Although there are other complaints (such as what are said to be unlawful failures to provide information and/or documents (Paragraph 68 (a)) and the unlawful grant of state aid (Paragraphs 77–80), which are not material to the Preliminary Issue, the allegations of breach are contained in Paragraphs 74–75 relating to the “Unlawful procurement process and/or award of the March 2018 Contract”. It is these breaches which are said to give rise to the entitlement to the declaration of ineffectiveness under the 2006 or 2015 Public Contract Regulations.

10

In essence, and as confirmed and developed by Mr Bowsher QC on behalf of the Claimants at the hearing, the case is predicated upon the pleas that (a) the original OJEU Notice would only permit retail development at the Leisure Park which was “minor and ancillary to the construction and operation of a leisure facility” (Paragraph 74 b of the Claimants' pleading) such that retail tenants would be “anticipated to sell goods related to meeting customers' leisure needs” and that “any retail development (if included) must support the main use, which was leisure…”, (b) the OJEU Notice “did not commence procurement for the construction and/or operation of the retail facility at the Leisure Park” (Paragraph 74 c), and (c) “…the provision of 300,000 sq ft of retail space provided for in the March 2018 Contract would be a very substantial change from the terms of the procurement process initiated by the OJEU Notice”.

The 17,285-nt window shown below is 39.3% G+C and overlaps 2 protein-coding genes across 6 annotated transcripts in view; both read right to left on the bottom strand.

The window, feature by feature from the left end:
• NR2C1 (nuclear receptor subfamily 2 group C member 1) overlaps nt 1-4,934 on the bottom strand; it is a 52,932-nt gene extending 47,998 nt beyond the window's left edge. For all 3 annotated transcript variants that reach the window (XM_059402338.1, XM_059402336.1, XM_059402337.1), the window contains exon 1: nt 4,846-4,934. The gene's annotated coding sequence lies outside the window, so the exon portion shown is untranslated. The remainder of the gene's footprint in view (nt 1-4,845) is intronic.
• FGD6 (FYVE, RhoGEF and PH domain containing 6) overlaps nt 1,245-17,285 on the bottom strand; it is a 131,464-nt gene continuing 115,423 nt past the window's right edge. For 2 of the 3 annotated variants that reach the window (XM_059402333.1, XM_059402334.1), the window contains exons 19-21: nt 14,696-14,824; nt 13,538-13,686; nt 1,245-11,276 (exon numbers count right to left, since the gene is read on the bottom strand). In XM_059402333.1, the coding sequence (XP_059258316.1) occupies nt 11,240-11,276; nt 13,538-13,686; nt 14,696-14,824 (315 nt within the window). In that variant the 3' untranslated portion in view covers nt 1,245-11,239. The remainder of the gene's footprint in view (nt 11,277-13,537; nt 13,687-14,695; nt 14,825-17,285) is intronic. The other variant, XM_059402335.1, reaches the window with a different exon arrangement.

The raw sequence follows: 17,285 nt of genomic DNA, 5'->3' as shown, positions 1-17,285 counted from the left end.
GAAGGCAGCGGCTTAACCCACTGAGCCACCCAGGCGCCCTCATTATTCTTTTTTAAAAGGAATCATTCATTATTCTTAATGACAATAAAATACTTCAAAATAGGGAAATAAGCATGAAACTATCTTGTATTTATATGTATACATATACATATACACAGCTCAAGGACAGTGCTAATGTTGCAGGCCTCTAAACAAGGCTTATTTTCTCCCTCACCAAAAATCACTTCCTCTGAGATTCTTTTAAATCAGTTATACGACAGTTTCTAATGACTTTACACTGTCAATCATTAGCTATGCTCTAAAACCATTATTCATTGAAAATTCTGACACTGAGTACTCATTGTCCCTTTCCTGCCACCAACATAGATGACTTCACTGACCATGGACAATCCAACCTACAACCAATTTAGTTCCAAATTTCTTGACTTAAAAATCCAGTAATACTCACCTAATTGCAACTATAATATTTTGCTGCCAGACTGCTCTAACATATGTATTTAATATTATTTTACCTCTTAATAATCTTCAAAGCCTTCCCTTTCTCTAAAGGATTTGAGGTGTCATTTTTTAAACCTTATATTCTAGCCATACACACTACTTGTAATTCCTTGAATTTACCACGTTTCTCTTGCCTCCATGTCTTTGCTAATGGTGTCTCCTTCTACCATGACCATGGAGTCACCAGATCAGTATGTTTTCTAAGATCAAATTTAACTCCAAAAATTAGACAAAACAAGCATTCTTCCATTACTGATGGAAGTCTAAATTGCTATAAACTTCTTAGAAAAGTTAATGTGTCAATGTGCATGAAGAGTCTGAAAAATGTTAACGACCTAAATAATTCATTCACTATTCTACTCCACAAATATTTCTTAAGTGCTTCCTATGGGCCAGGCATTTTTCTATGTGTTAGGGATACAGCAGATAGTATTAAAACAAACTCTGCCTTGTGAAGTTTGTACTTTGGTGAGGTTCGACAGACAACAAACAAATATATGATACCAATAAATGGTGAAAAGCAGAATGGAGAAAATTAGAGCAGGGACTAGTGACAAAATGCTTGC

11

The original Particulars of Claim pleading was served on 24 September 2018 with the amendments coming on 28 November 2018, 9 May and 5 July 2019 and the Defence of Basingstoke was served on 21 December 2018, amended on 12 July 2019. In summary in relation to the Preliminary Issue matters, Basingstoke argued that the claim for a declaration of ineffectiveness was misconceived because the “Contract was advertised and a tender process ensued, so the first ground for ineffectiveness is inapplicable even if (which is denied) the Contract in its final form differed from what was advertised” (Paragraph 4(5)). At Paragraph 69 and following, Basingstoke effectively asserted that the contents of the OJEU Notice were sufficiently broad to cover the development envisaged by the Development Agreement.

12

By Order dated 17 December 2018 NRL was added as an “Interested Party”, submitting its Statement of Case on 24 January 2019, broadly endorsing the contents of Basingstoke's Defence but referring in some detail to the Development Agreement. It asserted that...